India’s relationship with the former Soviet Union/Russian federation is built on mutual trust and shared interests.


India benefited industrially from the Soviet Union in the years following independence, which created a foundation for future progress. India received considerable aid from the Soviet Union for its industrialization beginning in the 1950s. It benefited from Soviet finance and know-how in the areas of defence, space, and atomic energy development. India lacked capital, foreign exchange, and technology; the Soviet Union filled in the gaps in India’s development storey by allowing the country to pay for projects in rupees under a special arrangement.


India now has access to dependable, economical, and high-quality military supplies and critical materials such as oil and oil products, fertilisers, and metals, among others. With Soviet assistance, India’s emerging public sector (PSUs) was created. In many ways, India’s connection with the Soviet Union aided India in becoming more self-sufficient.


During the Cold War and the decades of non-alignment, India was reliant on the Soviet Union for strategic matters such as the Jammu and Kashmir conflict. India’s space, technological, and nuclear advancements have all been aided by the Soviet Union. The Indo-Soviet Friendship Treaty of 1971 provided the platform for deepening collaboration (following the 1971 Indo-Pak conflict, in which Russia supported India while the US and China supported Pakistan). This bilateral relationship has been centred on military-technical cooperation.


In the 1990s, following the dissolution of the Soviet Union and the rise of Atlanticism in Russian foreign policy, Russia turned to the West and reduced its third-world contacts, and the two countries drifted apart for a period. During the difficult decade of the 1990s and thereafter, however, the two countries remained friends.

Post-Soviet India-Russia Relations after Putin: Contours and Interests


During the Soviet era, the USSR’s political, military, and economic programmes were viewed through a Marxist-Leninist lens. However, after the de-ideologization of Russia’s foreign and security policy framework in the aftermath of 1991, Russia’s economic interests trumped ideology, reshaping the playing field for countries like India.


Indo-Russian ties, which had suffered losses following the demise of the Soviet Union, have significantly improved. Bilateral high-level visits have become the norm rather than the exception, and mutual visits by heads of state are the norm rather than the exception.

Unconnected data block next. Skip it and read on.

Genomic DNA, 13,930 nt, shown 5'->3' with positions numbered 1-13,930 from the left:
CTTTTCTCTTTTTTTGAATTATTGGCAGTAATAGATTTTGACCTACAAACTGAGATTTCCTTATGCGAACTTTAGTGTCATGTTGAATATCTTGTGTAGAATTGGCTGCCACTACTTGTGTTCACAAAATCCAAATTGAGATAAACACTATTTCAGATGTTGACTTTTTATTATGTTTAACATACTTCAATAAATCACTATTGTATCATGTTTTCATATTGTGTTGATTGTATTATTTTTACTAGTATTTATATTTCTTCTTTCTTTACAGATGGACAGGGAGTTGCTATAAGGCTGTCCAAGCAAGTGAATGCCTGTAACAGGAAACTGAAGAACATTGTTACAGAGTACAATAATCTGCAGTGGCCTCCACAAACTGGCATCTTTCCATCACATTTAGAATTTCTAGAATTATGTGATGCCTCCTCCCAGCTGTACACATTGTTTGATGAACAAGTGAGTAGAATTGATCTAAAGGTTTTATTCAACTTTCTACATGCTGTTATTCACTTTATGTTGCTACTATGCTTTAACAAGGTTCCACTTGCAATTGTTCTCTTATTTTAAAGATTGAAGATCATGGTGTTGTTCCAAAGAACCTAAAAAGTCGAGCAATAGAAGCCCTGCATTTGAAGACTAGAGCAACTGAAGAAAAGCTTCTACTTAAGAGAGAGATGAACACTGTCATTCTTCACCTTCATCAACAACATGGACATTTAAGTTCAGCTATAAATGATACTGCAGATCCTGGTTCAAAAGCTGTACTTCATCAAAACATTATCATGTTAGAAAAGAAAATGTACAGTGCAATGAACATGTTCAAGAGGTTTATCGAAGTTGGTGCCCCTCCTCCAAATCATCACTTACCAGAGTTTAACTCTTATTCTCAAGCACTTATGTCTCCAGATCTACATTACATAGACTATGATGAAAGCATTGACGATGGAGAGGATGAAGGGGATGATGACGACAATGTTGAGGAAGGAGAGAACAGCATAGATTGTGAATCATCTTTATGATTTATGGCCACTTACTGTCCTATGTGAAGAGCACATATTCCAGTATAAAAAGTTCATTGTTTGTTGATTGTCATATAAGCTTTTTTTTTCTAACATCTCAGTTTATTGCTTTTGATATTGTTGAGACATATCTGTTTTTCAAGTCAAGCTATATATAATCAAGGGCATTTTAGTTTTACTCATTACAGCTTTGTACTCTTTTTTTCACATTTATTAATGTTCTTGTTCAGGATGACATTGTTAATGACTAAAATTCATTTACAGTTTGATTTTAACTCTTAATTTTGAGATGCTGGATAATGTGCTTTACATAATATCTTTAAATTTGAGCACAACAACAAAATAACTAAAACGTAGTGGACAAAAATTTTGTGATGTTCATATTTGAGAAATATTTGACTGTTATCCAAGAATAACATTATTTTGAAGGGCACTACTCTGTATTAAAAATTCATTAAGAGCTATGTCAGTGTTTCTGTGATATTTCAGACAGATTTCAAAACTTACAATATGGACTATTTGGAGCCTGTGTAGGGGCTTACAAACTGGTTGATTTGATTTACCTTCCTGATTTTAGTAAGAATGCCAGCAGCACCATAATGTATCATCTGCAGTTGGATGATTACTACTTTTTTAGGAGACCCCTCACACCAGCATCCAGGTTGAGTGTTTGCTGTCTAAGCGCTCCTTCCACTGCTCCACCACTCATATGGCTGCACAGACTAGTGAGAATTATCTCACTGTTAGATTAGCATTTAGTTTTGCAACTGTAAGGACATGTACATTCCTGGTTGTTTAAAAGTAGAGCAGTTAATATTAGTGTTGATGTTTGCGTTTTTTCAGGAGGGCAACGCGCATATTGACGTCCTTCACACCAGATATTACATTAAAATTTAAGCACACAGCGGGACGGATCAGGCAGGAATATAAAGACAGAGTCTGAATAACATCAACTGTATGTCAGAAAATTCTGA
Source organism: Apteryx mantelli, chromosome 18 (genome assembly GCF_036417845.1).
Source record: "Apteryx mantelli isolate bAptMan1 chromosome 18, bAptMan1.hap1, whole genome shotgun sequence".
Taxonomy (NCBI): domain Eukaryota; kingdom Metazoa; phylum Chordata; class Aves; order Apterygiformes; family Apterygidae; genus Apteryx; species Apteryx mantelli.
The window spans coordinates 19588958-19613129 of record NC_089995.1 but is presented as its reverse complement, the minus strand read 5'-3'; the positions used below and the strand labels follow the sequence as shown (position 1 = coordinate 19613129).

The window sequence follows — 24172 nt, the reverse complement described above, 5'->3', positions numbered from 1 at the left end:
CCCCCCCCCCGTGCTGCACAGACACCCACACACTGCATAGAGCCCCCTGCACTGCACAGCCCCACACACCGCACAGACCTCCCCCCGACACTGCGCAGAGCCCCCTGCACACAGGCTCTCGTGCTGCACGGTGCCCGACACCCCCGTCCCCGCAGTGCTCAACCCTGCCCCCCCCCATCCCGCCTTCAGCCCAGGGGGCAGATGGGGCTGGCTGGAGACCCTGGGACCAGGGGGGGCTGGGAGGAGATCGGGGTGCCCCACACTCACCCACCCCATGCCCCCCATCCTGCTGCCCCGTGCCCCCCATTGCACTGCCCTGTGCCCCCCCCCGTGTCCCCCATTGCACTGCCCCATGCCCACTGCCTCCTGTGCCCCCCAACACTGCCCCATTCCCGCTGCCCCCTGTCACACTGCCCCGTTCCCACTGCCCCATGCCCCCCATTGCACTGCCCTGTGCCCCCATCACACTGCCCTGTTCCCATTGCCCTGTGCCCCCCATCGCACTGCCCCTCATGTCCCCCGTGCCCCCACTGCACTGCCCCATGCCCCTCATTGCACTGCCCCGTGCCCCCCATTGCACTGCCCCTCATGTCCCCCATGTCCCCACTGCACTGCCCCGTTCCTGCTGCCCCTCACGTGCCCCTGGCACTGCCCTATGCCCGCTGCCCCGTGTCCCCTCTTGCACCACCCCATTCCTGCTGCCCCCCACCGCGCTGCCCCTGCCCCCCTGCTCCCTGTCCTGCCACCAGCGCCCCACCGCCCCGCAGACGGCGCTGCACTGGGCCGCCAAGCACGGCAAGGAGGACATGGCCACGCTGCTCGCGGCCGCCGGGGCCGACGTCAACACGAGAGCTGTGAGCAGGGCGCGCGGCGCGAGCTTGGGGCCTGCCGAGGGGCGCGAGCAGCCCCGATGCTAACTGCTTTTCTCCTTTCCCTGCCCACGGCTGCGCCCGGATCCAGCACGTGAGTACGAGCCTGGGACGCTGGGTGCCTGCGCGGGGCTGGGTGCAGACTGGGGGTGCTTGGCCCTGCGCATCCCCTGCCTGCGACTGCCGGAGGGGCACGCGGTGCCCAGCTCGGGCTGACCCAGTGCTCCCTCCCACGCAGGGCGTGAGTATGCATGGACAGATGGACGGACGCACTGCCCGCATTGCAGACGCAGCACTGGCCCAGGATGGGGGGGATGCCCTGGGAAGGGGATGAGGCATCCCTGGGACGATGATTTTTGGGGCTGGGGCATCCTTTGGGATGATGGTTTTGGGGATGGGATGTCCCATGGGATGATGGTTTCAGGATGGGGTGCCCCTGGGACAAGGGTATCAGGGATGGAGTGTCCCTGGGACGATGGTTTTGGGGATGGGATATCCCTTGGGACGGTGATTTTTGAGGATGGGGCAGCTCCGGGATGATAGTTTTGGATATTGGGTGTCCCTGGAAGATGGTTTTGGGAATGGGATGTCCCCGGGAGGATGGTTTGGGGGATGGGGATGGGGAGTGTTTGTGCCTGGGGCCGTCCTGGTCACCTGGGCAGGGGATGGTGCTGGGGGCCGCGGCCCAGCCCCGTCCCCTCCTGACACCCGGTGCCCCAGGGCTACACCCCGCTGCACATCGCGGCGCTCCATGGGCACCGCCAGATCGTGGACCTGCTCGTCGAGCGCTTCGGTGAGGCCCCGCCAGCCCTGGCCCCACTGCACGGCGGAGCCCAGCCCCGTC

The Indian military continues to rely on Russian hardware, however, the relationship is evolving into one of collaboration and cooperative manufacture rather than the traditional supplier-client relationship. Converging security objectives at the global and regional levels underpin the rising strategic features of the India-Russia bilateral relationship. India backs Russia’s appeal for multipolarity, multilateralism, and UN Security Council changes. Russia backs India’s bid for a seat on the United Nations Security Council (UNSC), as India wants a larger role in the international system.


Conclusion: Enduring Partnership


The fact is that both Russia and India believe in a multipolar world, and Russia has long been an important partner of India. Despite periodic worries, India’s bilateral relationship with Russia remains a cornerstone of its foreign policy and is expected to remain such. The two countries have a political understanding that is supported by a strong economic and strategic connection that is still evolving and enduring.


There are concerns that India is looking to the West to replace Pakistan as the US pivot in the South Asian region, as it aspires to Western defence technology (particularly aircraft), while Russia is warming up to Pakistan in order to challenge the US in Afghanistan and Central Asia. Despite the fears, bilateral relations will survive provided the two countries continue to play the balancing game.